“In Flawless… WHY doesn’t everyone love this movie? No one I talk to remembers it. In Flawless, Rusty was the real thing. Pain, love, anger, hunger, tenderness, bitchiness, mothering, beauty and ugliness all came together as clumsily and real as it does in life. PSH’s insecure drag queen playing off Robert De Niro as the epitome of a wounded arrogant asshole, gave me a reason to fall in love with humanity again. And since I saw parts of myself in Rusty – particularly the way a tenderhearted insecure person is willing to take abuse because of the faith that maybe the abuser can one day be reformed – I had a reason to love myself, too.

“I haven’t seen all of Hoffman’s work. But after Rusty, I have been a devoted, unconditional fan. It doesn’t matter what he shows me on the screen: I’m all in. Every time.”

Read that whole blog post here.

8 thoughts on “Stuck with a needle and burst

  1. Achingly beautiful tribute, my friend. I disagree with you, though. You did find the words to honor him well. His art moved you, so he did what he set out to do. I haven’t seen “Flawless” yet, but it’s on my list now. On the flip side, we do have 20 years’ worth of material to return back to over and over. Still, unspeakably sad. xo

    1. Thanks for your kind words, dear friend. Yes, now that’s he’s not making more, I’ll have time to catch up with all of his work. But that seems a very pathetic silver lining. Dang. I really did love the guy’s acting.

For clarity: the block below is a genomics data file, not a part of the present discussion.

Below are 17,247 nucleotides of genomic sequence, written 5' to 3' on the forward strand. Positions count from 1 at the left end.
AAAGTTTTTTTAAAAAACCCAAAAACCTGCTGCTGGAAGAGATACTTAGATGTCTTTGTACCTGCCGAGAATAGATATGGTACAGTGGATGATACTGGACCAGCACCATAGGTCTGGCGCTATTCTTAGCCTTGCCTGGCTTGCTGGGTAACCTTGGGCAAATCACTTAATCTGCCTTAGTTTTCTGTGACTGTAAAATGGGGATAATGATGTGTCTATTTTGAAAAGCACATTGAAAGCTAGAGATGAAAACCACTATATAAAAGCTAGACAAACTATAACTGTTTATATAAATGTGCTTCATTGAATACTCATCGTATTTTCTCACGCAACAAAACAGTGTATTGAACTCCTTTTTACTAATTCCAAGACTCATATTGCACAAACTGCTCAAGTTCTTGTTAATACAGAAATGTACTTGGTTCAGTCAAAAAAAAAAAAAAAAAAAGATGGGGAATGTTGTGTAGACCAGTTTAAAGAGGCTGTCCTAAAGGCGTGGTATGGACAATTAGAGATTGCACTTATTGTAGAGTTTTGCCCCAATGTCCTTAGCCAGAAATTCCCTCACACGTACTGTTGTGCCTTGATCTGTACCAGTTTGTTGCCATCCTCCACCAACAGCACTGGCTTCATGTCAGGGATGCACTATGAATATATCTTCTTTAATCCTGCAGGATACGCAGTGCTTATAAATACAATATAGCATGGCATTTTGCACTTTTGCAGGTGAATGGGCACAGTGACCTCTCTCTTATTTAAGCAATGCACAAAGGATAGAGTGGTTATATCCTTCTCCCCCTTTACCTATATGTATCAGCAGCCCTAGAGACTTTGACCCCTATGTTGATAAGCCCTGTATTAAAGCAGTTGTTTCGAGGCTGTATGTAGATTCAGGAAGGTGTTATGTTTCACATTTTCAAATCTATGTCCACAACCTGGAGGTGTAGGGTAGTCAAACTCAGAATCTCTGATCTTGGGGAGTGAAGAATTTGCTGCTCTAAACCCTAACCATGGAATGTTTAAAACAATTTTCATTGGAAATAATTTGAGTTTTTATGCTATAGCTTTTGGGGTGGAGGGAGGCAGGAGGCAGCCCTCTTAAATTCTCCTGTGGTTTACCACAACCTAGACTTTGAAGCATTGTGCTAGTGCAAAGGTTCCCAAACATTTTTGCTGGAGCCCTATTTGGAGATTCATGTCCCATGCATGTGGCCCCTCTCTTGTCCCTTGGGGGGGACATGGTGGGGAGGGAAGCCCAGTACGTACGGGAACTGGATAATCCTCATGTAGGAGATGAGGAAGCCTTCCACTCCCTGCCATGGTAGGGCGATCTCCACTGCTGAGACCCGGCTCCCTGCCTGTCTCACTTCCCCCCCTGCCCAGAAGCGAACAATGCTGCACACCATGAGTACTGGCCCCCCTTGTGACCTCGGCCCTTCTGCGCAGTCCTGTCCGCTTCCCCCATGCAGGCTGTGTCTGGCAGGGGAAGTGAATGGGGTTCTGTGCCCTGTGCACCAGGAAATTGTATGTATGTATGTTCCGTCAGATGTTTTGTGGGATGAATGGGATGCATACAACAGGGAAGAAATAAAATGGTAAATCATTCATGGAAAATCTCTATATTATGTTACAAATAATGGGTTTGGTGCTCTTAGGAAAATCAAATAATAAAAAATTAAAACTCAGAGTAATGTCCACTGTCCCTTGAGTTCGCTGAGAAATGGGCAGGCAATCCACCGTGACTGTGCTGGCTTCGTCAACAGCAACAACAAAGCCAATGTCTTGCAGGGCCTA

2. I am willing to wait, wait and see what the autopsy results and good ol’ fashion detective work have to say. Yes, some unnamed cop has stated it looks like drug overdose. Duh, he was found with a needle stuck out of his arm and what appears to be heroine in his home. I have to ask, was it a self inflicted overdose? Many a murders are committed and covered up in such a fashion.

    With all he was achieving in the legitimate theater, could he do that and be on heroine? He had problems in the past. Should that be the deciding factor in leading us to believe he would off himself?

    Whatever turmoil this talented man faced at his death whether emotionally or from some evil he saw with his own eyes, I hope he is at peace now.

    1. I agree, Deb. I have always suspected that actors can’t completely hide their real selves from us. And thus I have wondered if Philip Seymour Hoffman’s emotions were mixed in with his characters’ emotions. If so, there was a soul inside that had some tragic wounds.

  3. Crystal, I read your words the day you posted them, and being one of the few that was not familiar with his work, saved it to come back to, and learned. I’ve heard so many tributes to this man (including yours) and am impressed with the variety and depth of his work.
    Such a loss … of an actor and a man.

    1. Laurie, I am so touched that you would take such efforts to respond with thoughtfulness and genuine feeling. You are an amazing woman.

      Of course you know I’m not going to be able to withhold my plea for you to see some of Mr. Hoffman’s acting. All the tributes in the world won’t do him justice. One of these days, when you get a chance, pick a movie to rent, and see if you like his work.

  4. I was also in my car and gasped when I heard the news. Your description of looking at people in other cars to try to connect at such a time is such a HUMAN reaction…
    You did a wonderful job with your tribute here…don’t sell yourself short…

    1. Thanks for your comment, Sue. It’s nice to know someone else reacted so strongly. I guess what I am lamenting in this post is that I didn’t feel like I could conjure up words that matched what was going on in my heart. Thanks for the reassurance, though.

      …and I always like when my knee-jerk reaction shows that I am really and truly human and in touch with my emotions. That’s a nice thing to know.